Massimo Luciani

Roscosmos, the Russian space agency, announced the results of the investigation on the failure of the mission of the Progress M-27M cargo spacecraft. The problem was found to be in the separation system between the spacecraft and the third stage of the Soyuz 2-1a rocket used to launch it. A new Progress mission to bringh supplies to the International Space Station could be scheduled for early July, probably using a Soyuz-U rocket, the version used until recently.

Artistic concept of a galaxy generatic relativistic jets with radio waves coming from its supermassive black hole (Image ESA/Hubble, L. Calçada (ESO))

An article published in the journal “Astrophysical Journal” describes a study that established a link between the presence of supermassive black holes that emit jets of materials to nearly the speed of light but also radio waves and galaxy mergers. An international team of astronomers led by Italian INAF researcher Marco Chiaberge used the Hubble Space Telescope in the most extensive survey of the kind ever conducted.

Roscosmos, the Russian space agency, announced the results of the investigation on the problem that caused the failure of the mission of the Proton-M rocket on May 16, 2015. The fault was detected in the turbopump rotor of the rocket’s third stage engine which resulted in an instability in the engine that caused the emergency shutdown. According to the investigation, it’s a design flaw and recommendations were issued to correct it.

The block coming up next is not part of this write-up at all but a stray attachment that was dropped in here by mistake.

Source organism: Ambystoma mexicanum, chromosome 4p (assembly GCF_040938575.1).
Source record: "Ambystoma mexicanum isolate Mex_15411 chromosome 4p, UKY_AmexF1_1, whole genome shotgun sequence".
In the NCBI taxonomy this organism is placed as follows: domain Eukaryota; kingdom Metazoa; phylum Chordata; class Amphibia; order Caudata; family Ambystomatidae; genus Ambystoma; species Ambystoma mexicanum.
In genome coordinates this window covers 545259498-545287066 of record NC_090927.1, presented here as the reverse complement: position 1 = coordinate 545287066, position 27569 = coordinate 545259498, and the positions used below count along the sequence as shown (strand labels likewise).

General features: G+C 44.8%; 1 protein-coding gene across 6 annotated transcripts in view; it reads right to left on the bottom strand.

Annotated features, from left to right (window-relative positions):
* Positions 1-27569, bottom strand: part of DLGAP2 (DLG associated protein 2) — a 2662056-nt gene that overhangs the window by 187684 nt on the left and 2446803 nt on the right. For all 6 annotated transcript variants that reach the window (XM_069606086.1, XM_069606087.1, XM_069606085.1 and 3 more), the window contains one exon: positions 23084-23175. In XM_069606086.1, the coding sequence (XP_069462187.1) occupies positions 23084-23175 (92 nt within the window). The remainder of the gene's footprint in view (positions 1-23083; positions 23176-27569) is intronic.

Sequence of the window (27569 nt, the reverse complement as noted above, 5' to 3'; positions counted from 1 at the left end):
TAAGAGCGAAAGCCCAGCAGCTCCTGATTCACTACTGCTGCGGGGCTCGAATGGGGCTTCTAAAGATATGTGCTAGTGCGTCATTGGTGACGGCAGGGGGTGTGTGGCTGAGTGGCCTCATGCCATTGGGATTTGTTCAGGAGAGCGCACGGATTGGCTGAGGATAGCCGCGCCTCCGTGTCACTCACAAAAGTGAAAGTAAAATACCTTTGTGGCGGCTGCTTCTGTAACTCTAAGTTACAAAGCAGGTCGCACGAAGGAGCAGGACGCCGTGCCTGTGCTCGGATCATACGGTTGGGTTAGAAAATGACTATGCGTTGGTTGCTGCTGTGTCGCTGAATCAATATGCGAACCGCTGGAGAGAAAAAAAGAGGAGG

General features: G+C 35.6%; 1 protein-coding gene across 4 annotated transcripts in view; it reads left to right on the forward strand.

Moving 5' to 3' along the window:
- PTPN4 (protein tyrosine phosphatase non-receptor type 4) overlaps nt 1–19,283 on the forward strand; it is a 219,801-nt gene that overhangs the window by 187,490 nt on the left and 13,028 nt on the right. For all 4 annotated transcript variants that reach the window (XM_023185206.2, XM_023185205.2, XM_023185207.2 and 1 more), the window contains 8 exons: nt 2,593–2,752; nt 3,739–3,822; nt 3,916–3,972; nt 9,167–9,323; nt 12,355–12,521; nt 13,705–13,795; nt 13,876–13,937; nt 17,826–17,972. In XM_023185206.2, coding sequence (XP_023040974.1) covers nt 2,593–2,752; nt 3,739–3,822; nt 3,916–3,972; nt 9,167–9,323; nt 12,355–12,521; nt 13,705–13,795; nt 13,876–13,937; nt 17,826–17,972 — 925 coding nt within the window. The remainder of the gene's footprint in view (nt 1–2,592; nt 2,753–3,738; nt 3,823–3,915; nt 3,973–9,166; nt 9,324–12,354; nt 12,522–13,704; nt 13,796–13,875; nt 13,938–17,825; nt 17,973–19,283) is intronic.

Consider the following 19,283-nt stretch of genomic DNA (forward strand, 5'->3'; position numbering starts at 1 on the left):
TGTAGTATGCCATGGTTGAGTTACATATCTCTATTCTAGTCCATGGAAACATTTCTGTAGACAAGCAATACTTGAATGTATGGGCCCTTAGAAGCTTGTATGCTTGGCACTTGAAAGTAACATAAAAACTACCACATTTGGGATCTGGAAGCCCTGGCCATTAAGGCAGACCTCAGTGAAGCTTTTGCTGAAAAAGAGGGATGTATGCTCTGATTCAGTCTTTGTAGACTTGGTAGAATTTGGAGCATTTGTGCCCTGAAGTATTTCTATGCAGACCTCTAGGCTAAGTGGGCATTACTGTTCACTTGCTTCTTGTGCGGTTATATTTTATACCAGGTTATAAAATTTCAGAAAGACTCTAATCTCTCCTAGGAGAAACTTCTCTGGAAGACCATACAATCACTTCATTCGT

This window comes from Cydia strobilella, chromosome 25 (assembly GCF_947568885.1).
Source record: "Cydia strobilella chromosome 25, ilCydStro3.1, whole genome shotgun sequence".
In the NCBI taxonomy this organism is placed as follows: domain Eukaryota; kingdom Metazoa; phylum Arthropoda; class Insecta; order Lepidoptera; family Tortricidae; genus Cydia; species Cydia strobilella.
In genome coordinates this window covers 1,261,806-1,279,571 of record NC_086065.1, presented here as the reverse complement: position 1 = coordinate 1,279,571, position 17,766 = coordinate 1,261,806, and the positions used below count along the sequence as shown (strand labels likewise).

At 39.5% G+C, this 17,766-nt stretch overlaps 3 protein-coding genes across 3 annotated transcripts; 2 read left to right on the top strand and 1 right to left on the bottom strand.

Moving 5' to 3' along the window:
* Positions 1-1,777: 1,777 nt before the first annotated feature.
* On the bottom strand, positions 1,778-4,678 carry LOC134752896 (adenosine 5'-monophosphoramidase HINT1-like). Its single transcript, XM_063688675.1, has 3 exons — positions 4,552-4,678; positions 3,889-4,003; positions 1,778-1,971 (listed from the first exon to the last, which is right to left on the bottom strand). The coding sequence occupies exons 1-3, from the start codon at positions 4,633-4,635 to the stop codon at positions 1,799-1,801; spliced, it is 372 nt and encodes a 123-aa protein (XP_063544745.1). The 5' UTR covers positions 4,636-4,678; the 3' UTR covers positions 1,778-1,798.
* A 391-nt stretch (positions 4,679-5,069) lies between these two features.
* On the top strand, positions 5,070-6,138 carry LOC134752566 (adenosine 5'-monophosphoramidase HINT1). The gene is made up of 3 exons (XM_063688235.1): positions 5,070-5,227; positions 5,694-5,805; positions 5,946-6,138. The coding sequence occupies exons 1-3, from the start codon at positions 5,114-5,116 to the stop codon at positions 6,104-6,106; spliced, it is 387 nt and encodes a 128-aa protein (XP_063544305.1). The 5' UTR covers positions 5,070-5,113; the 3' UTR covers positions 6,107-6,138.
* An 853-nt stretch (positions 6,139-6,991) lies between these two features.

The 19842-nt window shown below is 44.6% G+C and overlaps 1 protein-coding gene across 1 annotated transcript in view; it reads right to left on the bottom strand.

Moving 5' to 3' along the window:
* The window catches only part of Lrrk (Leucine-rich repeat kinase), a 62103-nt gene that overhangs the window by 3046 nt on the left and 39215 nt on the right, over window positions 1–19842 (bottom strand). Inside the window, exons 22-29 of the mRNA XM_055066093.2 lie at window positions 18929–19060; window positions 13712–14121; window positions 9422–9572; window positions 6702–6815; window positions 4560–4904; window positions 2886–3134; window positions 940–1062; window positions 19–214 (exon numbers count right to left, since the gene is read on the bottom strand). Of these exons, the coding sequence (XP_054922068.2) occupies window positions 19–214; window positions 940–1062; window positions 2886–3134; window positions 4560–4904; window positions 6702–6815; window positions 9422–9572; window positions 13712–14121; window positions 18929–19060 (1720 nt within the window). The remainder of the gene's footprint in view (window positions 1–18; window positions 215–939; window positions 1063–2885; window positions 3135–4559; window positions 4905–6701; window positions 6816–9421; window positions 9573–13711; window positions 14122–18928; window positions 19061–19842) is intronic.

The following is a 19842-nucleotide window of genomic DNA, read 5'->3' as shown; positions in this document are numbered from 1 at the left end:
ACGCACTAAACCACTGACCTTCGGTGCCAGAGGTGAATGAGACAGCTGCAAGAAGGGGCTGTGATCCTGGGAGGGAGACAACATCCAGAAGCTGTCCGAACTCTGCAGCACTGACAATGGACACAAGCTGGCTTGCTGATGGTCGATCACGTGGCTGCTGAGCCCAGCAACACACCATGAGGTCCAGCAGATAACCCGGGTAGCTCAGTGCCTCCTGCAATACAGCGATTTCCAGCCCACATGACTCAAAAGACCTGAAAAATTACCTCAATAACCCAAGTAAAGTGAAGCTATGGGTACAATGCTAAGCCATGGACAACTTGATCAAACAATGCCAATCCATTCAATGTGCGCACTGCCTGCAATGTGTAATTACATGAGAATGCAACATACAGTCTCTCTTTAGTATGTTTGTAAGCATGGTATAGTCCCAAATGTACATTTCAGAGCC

Image of the dwarf planet Ceres and one of a region of its surface in details (Image NASA/JPL-Caltech/UCLA/MPS/DLR/IDA)

In recent days, NASA’s space probe Dawn approached the dwarf planet Ceres and took a number close-up pictures of its surface. The latest images published by NASA were taken navigation purposes but start showing details of the geological elements, in particular the many craters of varying sizes. They make Ceres look like the Moon and show a story full of impacts.

A moment of the PMM Leonardo relocation (Image NASA)

Yesterday, the International Space Station’s PMM (Permanent Multipurpose Module) Leonardo was moved: it used to be connected to the Unity module and was repositioned to be connected to the Tranquillity module. This operation is part of the Station’s extension that in the coming months will prepare the docking hatches for the new American spacecraft that should enter service in 2017.